Genesis, Institutions, and Instruments of the European Union: A Concise Guide on Euro-Multilateralism

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Anis Bajrektarevic (Author) – Chairman for International Law and Global Political Studies, Vienna, Austria
Nora Wolf (Author) – Research Assistant, Post-Graduate, Expert in International and European Law and International Politics, University of Geneva, Geneva, Switzerland

Series: Europe: Past, Present and Future
BISAC: POL048000; POL021000
DOI: https://doi.org/10.52305/HHIY8426

This reader is designed to be a concise summary of the history of the European Union. Starting with the rebirth of a common European vision right after WWII, this reader will elaborate on all the vital events and treaties that have come to substantially shape the course of the European Union to the point where it is today. Due reference is devoted to the current state-of-arts of the Union too (critically, but fairly and objectively assessed). Even though the European Union considerably contributes to improved living conditions being the form and the substance for European citizens and is commonly accepted as a heavy-weight tool on the global political stage, it is yet to fully realize its capacities.

The present reader does not seek to take position nor to make a case that the precise institution that came to be known as the European Union shall be exempt of criticism and questioning. Instead, the authors wish to convey an idea and an understanding of a real-life model, an essence of transnational cooperation. As such, it is objectively valuable to learn it and learn from it in order to give a chance to the widest range possible of actors to fuel the current or future discussions on multilateral cooperation possibilities world-wide, understood here as a means to join forces in solidarity and reach common goals.

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Table of Contents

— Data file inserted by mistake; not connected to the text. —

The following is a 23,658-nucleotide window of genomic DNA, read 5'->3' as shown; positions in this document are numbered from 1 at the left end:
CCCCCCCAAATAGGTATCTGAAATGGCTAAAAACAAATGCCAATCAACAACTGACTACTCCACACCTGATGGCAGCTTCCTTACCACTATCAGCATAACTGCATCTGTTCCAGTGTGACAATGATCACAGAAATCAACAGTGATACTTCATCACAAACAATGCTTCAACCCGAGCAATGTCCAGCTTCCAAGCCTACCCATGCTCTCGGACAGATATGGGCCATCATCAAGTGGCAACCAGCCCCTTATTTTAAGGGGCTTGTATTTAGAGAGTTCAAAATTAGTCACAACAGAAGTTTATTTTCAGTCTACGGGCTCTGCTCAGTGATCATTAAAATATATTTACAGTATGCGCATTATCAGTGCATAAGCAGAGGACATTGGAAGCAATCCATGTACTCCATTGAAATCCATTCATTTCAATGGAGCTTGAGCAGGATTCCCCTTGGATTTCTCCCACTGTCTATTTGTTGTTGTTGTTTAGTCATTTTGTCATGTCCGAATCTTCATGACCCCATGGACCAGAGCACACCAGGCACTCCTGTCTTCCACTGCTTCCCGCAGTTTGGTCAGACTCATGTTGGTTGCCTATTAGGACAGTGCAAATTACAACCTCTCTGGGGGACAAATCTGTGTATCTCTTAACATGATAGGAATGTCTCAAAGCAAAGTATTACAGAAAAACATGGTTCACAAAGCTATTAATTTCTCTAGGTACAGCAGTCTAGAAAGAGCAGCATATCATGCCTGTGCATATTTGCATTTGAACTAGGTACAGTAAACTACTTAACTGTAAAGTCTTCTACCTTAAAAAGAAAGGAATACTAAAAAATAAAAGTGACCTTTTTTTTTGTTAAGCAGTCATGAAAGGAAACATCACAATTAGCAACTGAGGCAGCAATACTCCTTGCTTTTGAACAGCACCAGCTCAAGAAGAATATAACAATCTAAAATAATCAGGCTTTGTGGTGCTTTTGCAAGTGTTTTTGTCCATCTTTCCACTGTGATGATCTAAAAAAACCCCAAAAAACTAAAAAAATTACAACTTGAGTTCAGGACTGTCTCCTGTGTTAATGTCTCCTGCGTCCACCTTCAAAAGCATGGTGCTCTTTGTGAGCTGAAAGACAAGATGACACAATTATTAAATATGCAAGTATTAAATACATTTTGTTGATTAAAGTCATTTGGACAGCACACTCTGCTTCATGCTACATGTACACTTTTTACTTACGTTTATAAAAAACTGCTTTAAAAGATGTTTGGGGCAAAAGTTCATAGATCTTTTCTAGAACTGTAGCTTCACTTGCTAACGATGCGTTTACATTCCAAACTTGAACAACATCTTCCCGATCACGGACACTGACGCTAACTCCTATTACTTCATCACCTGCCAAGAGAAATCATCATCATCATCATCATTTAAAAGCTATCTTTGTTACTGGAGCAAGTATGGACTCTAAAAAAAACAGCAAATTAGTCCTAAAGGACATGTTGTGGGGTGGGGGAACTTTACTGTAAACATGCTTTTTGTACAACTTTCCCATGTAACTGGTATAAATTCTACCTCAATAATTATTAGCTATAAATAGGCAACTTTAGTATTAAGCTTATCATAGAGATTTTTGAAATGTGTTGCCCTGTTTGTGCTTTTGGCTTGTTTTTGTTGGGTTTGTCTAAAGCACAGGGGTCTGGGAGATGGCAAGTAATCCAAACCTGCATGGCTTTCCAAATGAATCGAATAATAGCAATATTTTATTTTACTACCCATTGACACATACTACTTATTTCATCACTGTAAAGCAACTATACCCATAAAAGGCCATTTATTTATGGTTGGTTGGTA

Table of Illustrations

List of Abbreviations

Foreword

Introduction

Chapter 1. History of the European Union

Chapter 2. Institutions of the European Union

Chapter 3. Economic Monetary Union

Chapter 4. The European Union Expansion

Chapter 5. Some Modern Developments of the European Union

Chapter 6. Future Prospects of the European Union

Conclusion

List of References

Bibliographical References to Books, Articles, and other Official Readers

Online Sources

Appendix

Additional Illustrations


Reviews

“A thoughtful, comprehensive but concise, multidisciplinary, accurate, timely and balanced analysis of the complex interplay between geopolitics, history and institutions building of a pivotal world region – Europe. We finally have an all-in reader that was otherwise chronically missing in international literature. Timely as it is, it will contribute to the revitalization of a very idea of multilateralism. Globally-known cross-continental settings such as the G-7 (which I architectured as a senior governmental minister) and OECD (which I helped shape as its Secretary) would have been unthinkable without the most comprehensive and through multilateral undertaking – that one that took root in post WWII Europe. Authors give a fair account to these less visited history (of peace and institutions building) chapters. Overall, this book undeniably features the unionistic Europe as a sine qua non for the Old Continent and its neighborhood, but also as a beacon of hope and vision for other continents. This is a must-read book for scholars and practitioners – all those wondering about the nature of social and state interaction through times and spaces. It is a concise chronicle of Europe’s presence and multilateralised future, of an unparallel alternative. Professor Bajrektarevic’s new book clearly reminds us that “Europe might (temporarily) get out of fashion, but its very idea remains uncontested.” – Honorable Donald J. Johnston PC OC QC, Former Minister of the Canadian Government, Secretary General of the OECD (1996-2006)

“Many rooms can be filled with political and scientific literature about European integration and multilateralism. Notwithstanding this, Professor Anis H. Bajrektarevic has written an excellent, concise and easily accessible book that is of real added value and deserves a place on many bookshelves. During the high times of multilateralism, it was a strike of genius by then elder statesmen to bring together the core of the economies of France and Germany, joined by Italy and what later would be the Benelux countries. At times when multilateralism is under pressure and war has erupted again on the European continent, it is good to remind readers that European integration was the result of diplomatic creativity and political courage. It is good to describe the way it went and is now working. More than ever European integration and multilateralism needs new generations of well-informed and trained practictioners and of supporting citizens. This book by Professor Anis and Nora Wolf will help to unleash the support and interest of readers which European integration and multilateralism need and deserve.” – Yves Leterme, Prime Minister of Belgium (2008 – 2011)

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